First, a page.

It is undeniable that this election is different from any other in modern American history. The unparalleled level of hostility between Democrats and Republicans is alarmingly high. It has become kind of scary.
I will not pretend that I have not contributed to that anger.
I am keenly aware that a good portion of what I write is divisive. I spend quite a bit of time — too much time — feeling irritated with conservative policies in Wisconsin and the current state of the Republican Party in this country. On top of that, I cannot stand Republican nominee Donald Trump and many of the things he stands for.
But as much as I personally and politically despise Donald Trump, and the fallacies and ignorance he has spread in the last year and a half, some of his followers’ views will have to be addressed regardless of who wins next week.
Time for logical fallacies to be addressed, dumped this election seasonLogical fallacy is defined by Oxford English Dictionary as “a failure in reasoning which renders an argument invalid.” Contrary to Read…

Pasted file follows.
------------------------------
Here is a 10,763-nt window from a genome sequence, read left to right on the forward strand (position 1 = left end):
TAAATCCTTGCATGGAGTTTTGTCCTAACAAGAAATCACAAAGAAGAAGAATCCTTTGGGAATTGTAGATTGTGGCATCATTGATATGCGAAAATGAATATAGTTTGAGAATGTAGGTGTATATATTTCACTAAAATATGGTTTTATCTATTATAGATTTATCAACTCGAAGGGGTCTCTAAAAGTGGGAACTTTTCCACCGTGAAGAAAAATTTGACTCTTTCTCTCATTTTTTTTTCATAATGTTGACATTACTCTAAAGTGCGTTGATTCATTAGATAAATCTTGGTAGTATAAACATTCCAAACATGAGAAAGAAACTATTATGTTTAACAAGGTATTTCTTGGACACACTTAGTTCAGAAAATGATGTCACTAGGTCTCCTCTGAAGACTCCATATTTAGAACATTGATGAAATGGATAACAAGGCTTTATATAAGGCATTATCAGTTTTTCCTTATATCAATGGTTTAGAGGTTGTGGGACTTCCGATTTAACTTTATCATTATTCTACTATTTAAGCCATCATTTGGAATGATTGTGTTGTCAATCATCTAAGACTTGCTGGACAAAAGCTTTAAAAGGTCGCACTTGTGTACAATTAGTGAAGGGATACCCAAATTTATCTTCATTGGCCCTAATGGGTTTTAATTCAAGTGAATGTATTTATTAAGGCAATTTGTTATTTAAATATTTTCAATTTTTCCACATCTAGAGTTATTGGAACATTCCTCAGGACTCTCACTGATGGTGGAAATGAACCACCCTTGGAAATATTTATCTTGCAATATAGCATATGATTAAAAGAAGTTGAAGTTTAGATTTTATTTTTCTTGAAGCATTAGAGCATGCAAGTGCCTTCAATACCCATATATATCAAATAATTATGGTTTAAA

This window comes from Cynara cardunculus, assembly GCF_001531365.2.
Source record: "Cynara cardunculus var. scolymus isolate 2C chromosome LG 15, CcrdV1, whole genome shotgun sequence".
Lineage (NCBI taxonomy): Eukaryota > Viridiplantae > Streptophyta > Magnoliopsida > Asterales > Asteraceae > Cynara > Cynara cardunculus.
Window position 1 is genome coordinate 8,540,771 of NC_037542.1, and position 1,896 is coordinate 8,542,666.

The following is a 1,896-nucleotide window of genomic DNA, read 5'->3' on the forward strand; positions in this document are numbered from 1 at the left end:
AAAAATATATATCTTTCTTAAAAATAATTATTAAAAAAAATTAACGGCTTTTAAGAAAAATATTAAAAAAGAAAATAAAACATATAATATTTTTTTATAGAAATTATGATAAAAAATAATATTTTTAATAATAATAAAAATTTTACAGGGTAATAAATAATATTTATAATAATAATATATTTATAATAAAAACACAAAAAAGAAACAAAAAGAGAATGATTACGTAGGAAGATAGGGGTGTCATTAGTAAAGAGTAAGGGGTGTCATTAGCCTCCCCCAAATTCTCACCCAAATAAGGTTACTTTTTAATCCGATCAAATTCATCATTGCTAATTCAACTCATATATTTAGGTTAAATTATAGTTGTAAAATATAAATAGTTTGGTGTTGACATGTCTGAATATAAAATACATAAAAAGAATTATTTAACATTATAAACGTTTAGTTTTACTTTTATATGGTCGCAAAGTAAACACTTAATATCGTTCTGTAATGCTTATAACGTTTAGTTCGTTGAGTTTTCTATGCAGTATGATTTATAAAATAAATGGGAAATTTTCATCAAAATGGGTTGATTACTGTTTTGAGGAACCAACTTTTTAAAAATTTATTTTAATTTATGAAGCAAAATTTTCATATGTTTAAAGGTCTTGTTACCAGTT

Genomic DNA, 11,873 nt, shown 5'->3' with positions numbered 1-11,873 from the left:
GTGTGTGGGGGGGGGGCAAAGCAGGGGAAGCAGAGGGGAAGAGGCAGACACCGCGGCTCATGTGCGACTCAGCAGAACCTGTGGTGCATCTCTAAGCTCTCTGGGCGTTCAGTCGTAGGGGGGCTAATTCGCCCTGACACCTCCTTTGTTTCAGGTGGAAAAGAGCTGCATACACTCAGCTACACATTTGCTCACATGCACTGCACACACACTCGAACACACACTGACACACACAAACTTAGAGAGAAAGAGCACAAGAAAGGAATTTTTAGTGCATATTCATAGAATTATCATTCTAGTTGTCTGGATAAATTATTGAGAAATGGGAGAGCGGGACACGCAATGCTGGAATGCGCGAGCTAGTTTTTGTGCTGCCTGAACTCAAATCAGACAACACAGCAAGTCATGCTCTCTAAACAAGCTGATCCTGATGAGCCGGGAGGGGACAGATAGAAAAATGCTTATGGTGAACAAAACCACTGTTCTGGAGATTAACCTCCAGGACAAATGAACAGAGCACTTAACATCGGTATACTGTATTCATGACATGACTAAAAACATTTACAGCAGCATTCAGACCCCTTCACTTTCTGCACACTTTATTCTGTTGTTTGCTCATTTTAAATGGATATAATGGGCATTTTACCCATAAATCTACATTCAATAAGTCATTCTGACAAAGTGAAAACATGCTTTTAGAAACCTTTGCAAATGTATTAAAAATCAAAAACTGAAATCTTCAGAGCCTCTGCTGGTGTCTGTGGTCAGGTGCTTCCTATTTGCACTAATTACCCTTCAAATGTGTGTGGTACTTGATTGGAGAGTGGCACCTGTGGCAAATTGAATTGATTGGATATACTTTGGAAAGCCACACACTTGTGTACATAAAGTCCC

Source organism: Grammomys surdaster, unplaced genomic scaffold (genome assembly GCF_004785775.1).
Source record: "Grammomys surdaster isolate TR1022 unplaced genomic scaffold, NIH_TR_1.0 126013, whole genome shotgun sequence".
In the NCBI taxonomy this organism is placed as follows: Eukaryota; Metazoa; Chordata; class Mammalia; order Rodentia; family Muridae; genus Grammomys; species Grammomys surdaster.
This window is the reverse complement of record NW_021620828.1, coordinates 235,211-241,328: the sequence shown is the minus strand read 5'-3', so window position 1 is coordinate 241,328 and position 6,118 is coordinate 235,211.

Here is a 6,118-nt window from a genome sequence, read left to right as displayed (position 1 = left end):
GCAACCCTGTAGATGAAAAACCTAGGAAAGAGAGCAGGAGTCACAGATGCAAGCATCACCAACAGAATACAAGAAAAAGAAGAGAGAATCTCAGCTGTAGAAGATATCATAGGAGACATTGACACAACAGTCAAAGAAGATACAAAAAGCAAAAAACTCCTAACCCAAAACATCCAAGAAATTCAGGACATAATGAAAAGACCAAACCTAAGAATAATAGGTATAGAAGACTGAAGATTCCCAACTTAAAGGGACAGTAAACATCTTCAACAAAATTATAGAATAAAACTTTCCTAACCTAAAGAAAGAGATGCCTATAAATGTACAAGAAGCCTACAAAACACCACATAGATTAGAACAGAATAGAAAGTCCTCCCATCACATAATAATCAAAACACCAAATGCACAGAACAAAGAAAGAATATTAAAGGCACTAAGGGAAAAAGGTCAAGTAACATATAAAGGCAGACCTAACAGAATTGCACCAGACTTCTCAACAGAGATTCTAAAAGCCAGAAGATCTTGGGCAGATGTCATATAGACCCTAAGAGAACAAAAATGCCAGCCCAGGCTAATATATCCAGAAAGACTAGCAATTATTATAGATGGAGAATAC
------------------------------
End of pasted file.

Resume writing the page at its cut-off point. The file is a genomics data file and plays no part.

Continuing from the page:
To be clear, I am not talking about the racist, misogynistic and bigoted attitudes that Trump and some of his followers exhibit. I have no interest in trying to reason with those that feel the need to blame women and minorities for everything. I would venture to guess that a good portion of the population in this country feel the same way I do about that.
But Trump supporters, like the rest of us, have real concerns about this country and its future. The way they express those concerns may not be acceptable to many of us, but their realities and fears for the future are certainly worth discussing in some cases.
So let’s try to do just that. Let’s actually try to listen to each other.
At the end of this election we are all still going to be here. We all still have to get up in the morning Nov. 9 and go to school or work. We will all still pay the bills, buy groceries and root for our favorite sports teams.
At the end of this election, we will all still be Americans, whether you like the president or not.
I certainly do not expect all of us on different sides of the political spectrum to sit down and sing Kumbaya, but our attitudes toward views different than our own need to change.
Our willingness to discuss, understand and compromise needs to improve.
That starts the day this election ends.
Find a friend you disagree with politically and invite them out for a beer. Try to listen and discuss rather than yelling incoherently at each other.
In all likelihood, it’ll help you to better understand their views. And if we can successfully do that, hopefully this will have been the first and last election of its kind. Knock on wood.
Even if it doesn’t help, you’ll be drinking beer and beer is awesome. At least that’s something that most of us can agree on.
Connor Touhey ([email protected]) is a senior majoring in political science, journalism and history.